Rākau | Trees in our Learning Spaces

Rākau | Trees in our Learning Spaces

Trees can teach us how to be good ancestors.

Growing, planting and caring for trees is a relationship that requires patience, care and commitment, with many rewards along the way. We can guide ākonga to connect with and care for trees by choosing a starting point related to the seasons: collecting seeds, growing seedlings, planting, caring and eventually experiencing the flowers, fruit, shade, branches to climb and other benefits they provide us.

Late autumn and winter are the best seasons to plant trees, as we start to get more rain and the soil holds more water. There are lots of great events and opportunities to plant trees during Terms Two and Three

Events: Celebrate and Plant Trees


Week 4: Outdoor Classroom Day Thursday 23 May

Week 6: World Environment Day and Arbor Day Wednesday 5 June 

Week 8 : Winter Solstice Friday 21 June

Week 9: Matariki public holiday Friday 28 June


August (dates TBC) Conservation Week 

All of these events offer a chance to engage with your wider community, either by attending a planting day or celebration run by a local group, or by inviting whānau to come into your school grounds and take part in learning about and caring for trees.

Inspiring Stories

Hastings Central School has a shade house where ākonga grow a range of seedlings which are then gifted to projects in the community. They have also used trees as a key part of their outdoor classroom design, planting mānatu (ribbonwood) and nīkau to provide shade. The main image above shows tamariki from Hastings Central School with some of the trees for their outdoor classroom.

Read this article from the Education Gazette about schools who are celebrating Matariki by planting native trees in their school grounds.

Te Kākano nursery in Wānaka has worked in collaboration with Whakatipu Reforestation Trust to develop an education programme that supports ākonga to learn about, grow and care for native plants, from early childhood through to their primary and secondary years.

These projects are examples of how outside providers and the wider community can help support kaiako with relevant and local learning.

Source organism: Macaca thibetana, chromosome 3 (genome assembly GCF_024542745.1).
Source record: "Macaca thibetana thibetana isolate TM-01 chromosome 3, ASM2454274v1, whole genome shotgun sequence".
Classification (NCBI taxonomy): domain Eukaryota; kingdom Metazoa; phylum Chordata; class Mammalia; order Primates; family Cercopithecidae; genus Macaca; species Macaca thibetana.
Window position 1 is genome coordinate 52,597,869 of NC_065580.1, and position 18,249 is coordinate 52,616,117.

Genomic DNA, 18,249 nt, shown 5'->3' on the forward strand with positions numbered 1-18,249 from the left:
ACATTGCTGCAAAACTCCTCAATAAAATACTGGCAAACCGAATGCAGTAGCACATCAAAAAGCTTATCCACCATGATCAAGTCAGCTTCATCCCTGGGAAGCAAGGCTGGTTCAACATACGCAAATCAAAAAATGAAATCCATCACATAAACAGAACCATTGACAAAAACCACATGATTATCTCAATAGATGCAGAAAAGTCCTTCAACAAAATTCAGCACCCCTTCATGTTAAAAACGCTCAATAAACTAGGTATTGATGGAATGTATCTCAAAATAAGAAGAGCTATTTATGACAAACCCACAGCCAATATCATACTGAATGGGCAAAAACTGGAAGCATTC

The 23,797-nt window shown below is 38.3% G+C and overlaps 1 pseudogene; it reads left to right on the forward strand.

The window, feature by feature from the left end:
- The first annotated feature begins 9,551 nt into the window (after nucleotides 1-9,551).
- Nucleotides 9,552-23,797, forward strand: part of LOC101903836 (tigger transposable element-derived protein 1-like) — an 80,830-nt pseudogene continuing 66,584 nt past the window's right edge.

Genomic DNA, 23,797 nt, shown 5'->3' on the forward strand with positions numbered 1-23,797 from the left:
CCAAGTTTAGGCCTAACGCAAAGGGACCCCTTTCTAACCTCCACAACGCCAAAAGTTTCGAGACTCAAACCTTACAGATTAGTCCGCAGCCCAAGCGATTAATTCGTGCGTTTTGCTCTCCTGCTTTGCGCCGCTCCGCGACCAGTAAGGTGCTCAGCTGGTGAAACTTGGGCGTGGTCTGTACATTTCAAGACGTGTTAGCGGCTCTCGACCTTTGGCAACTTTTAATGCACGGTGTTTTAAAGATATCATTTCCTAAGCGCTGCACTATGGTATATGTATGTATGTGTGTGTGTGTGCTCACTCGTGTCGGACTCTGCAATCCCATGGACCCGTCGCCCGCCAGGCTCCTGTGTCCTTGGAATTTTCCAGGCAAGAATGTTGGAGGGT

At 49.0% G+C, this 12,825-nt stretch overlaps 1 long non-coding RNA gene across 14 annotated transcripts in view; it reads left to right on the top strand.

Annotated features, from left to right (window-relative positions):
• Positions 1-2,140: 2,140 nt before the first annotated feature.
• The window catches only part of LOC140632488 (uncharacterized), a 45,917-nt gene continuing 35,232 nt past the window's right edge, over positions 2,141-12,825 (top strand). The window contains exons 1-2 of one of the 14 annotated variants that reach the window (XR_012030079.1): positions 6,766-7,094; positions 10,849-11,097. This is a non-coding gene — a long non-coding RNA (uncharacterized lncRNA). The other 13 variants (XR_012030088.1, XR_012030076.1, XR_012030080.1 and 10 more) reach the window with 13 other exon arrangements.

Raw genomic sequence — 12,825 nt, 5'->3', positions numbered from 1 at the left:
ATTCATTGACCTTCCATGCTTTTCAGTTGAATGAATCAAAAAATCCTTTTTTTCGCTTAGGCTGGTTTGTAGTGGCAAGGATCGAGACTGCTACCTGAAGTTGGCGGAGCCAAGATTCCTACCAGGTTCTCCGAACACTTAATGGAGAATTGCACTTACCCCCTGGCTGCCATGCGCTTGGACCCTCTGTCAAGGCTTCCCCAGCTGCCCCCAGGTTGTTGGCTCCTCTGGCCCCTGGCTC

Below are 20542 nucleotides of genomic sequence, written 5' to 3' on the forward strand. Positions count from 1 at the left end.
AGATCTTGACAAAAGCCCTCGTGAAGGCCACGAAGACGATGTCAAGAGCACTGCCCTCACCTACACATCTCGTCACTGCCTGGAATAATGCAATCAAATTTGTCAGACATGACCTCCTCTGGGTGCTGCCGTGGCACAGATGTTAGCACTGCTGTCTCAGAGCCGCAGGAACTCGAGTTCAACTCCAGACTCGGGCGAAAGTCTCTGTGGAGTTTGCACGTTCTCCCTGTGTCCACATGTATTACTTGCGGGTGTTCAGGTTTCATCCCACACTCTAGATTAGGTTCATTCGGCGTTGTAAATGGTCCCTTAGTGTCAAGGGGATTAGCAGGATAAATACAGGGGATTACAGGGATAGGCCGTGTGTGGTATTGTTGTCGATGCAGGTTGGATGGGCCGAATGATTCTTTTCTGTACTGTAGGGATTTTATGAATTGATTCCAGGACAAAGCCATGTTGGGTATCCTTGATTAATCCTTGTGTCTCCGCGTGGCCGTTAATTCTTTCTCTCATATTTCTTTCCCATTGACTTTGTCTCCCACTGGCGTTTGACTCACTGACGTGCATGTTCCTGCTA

Visit our Providers page to search by region and find people and groups near you who can provide support.

Getting Started: Helpful Resources

Restoration Through the Seasons includes a poster and inquiry plan from the Department of Conservation (DOC) that can help guide you towards activities that work best each term.

Kids Greening Taupō have an online nature classroom about Tipu | Plants of Aotearoa that includes great activities and information about trees and other plants.

Order a copy of Tree Snap or Taukapu Rākau from Trees That Count and have fun learning the names and benefits of some of our common native trees.

Get to Know a Tree with this short nature connection activity from DOC.

Science Learning Hub have created a bilingual learning unit: Ngā rākau | Trees

If you're part of the Enviroschools programme you should check out the Living Landscapes resources.

Create a Ngahere | Forest in your School

You might already have plans to start a ngahere in your school or kura grounds, or maybe you're involved with a community planting project. Winter is the main season for planting, so keep an eye out for community planting events in your area during Terms 2 and 3.

Trees That Count have a range of videos and advice for schools about how to plan and coordinate planting days. Remember to check in with your local community and environmental education providers to get support with this process.

He Kākano community nursery have partnered with Whitebait Connection and Te Aho Tū Roa to produce a guide for how to set up a native plant nursery, aimed at schools and communities. They also have guides for seed collection, in both te reo Māori and English.

Wellington City Council have produced a fun video about how to plant like a ninja, to make sure your trees have the best start.